A disability hierarchy also creates a slippery slope toward an even more entrenched ableist society. Part of the cultural discomfort with disability is the normalization of the able-bodied — an attitude that rejects difference, disabilities, and individuality by creating a safely sanitized border wall between what’s perceived to be "normal" and what’s not.

Those of us in disability studies and in disability communities have serious concerns with advice that urges students to overcome their disabilities or that attempts to normalize them. "It’s also our responsibility as faculty members to uphold educational standards," Hornstein writes, "to ensure fairness, and to model resourcefulness for all students, no matter their background or life challenges." The implicit message behind that statement is that students with disabilities do not "uphold educational standards" and that to make a course more accessible will not "ensure fairness."

In short, Hornstein’s essay reflects a fundamental misunderstanding of accommodation and access, and reinforces the trope that disability is unacceptable, defective, and deficient.

Toward validation. The first responsibility of higher education is to educate — not condemn students requesting their legal right of access and accommodation. Thus, the accommodation-letter conversation should focus on what accessibility can be for that student.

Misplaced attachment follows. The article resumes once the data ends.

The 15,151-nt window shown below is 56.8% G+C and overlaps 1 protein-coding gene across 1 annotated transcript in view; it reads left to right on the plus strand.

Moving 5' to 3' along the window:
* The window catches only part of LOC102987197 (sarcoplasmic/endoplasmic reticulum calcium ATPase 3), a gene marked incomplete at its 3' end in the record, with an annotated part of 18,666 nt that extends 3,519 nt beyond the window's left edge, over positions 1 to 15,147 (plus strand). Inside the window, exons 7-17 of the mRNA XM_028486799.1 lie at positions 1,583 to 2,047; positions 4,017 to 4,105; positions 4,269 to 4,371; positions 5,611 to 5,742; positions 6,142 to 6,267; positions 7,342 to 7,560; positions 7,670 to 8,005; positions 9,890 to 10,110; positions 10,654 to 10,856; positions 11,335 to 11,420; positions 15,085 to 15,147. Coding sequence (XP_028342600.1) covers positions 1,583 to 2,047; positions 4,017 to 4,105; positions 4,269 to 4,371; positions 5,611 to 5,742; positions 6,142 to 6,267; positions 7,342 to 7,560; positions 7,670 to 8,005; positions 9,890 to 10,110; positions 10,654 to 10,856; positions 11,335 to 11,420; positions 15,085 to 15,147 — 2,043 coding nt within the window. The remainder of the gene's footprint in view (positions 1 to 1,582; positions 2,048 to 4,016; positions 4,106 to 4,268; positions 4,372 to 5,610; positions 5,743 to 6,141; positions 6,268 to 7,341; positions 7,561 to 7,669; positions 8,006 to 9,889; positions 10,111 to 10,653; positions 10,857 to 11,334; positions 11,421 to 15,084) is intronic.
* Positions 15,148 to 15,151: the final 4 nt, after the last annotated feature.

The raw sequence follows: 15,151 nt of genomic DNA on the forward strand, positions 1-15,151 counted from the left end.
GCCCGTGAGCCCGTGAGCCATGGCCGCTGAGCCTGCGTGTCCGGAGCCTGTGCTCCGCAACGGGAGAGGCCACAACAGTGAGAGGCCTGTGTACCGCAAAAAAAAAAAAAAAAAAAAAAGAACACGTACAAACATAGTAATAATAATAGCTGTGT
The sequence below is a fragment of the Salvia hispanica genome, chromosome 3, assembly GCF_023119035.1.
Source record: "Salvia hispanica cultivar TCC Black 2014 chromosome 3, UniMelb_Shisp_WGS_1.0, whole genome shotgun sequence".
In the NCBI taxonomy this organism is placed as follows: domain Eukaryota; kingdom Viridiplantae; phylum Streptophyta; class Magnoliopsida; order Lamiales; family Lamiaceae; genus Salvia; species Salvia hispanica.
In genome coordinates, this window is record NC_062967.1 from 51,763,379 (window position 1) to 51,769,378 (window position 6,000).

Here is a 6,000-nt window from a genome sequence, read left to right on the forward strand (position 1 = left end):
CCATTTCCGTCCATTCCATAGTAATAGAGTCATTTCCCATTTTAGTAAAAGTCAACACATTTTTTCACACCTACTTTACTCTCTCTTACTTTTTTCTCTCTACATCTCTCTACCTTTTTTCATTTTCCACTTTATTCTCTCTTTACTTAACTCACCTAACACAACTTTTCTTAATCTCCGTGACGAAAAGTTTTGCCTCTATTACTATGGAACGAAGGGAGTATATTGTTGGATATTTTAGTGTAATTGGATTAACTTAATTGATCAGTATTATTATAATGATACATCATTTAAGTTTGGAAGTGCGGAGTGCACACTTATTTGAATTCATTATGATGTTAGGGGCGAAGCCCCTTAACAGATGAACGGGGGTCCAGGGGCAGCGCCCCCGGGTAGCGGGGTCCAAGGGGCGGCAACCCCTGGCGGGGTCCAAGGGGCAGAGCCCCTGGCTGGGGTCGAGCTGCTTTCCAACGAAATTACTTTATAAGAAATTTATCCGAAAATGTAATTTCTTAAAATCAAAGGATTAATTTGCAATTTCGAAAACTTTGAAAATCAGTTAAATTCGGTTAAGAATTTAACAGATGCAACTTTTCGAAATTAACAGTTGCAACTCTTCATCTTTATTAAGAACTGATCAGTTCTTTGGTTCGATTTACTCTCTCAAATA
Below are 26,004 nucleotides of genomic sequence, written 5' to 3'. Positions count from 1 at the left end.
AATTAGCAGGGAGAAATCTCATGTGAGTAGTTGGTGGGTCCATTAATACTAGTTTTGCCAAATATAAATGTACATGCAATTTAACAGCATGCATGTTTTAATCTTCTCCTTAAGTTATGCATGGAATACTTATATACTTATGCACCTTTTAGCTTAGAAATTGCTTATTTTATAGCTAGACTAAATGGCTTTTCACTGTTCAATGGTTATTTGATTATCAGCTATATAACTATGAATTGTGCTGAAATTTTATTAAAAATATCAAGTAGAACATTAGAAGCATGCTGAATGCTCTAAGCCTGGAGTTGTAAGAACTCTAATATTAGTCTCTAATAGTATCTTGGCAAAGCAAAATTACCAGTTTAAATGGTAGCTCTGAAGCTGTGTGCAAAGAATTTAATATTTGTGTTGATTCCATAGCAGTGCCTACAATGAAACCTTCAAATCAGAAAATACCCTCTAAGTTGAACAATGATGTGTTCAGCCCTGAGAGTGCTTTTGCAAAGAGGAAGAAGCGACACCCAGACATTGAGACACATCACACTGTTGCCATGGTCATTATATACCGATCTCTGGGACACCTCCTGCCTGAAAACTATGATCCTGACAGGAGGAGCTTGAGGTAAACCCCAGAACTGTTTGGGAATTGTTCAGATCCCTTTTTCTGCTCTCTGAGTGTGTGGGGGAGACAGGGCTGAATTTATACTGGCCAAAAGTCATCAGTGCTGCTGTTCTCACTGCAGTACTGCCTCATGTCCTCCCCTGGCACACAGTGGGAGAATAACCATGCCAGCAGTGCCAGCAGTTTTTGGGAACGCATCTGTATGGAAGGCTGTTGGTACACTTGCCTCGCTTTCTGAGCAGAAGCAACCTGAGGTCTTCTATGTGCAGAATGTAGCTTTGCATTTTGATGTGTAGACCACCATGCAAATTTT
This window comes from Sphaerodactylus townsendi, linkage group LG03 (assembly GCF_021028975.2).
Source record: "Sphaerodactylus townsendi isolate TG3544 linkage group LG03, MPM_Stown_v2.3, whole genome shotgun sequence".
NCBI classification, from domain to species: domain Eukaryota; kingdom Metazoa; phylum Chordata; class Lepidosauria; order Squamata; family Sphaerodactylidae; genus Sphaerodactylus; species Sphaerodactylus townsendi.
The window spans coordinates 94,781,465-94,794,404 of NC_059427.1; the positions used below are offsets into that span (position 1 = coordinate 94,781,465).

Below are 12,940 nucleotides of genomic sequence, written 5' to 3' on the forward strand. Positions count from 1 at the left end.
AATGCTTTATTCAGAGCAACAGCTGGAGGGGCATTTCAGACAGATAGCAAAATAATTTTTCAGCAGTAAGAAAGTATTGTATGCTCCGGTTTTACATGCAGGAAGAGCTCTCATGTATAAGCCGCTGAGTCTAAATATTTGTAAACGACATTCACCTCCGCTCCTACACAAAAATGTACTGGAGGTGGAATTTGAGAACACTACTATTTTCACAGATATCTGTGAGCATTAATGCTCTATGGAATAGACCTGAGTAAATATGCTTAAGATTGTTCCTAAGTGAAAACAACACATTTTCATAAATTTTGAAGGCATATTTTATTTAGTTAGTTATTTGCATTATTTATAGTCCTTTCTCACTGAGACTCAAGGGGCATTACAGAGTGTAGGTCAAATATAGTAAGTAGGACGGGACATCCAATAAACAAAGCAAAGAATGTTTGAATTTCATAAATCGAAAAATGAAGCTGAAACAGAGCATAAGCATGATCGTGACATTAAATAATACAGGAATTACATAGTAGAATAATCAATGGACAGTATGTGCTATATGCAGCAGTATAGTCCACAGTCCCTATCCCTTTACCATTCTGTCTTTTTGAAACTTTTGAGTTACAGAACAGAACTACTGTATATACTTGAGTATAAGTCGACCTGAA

Discuss what other accommodations the student has found successful. Offer suggestions on how the student can check-in about access and progress throughout the semester — not just in one talk during the first week of class. These conversations should not be an effort to dig deep into the student’s disability and personal life, or an effort to cure the student.

Disability is not something to dread. It just is. We, too, should recognize, value, and (automatically) validate the experiential knowledge of students. If we take this stance as faculty members, we come to realize that anyone with any difference provides another perspective from which to learn and approach a problem from another direction. These differences allow for growth in student learning and for growth as teachers.

To that end, plenty of resources are available online. Faculty members can find suggestions for how to work accessibility statements on a syllabus here. And readers can click here for a hyperlinked set of disability resources.

We need to adjust our classroom environments away from ableist structures and shuck our own ableist baggage so that when we encounter disability in our classrooms, we are filled with possibility, not dread.

Tara Wood is an assistant professor of English and writing-program administrator at Rockford University. Craig A. Meyer is an assistant professor of English and dual-enrollment coordinator at Texas A&M University at Kingsville. Dev Bose is an assistant professor of English at the University of Arizona and assistant director of online writing and accessibility. This essay was written with the support and insight of 26 other scholars in disability studies.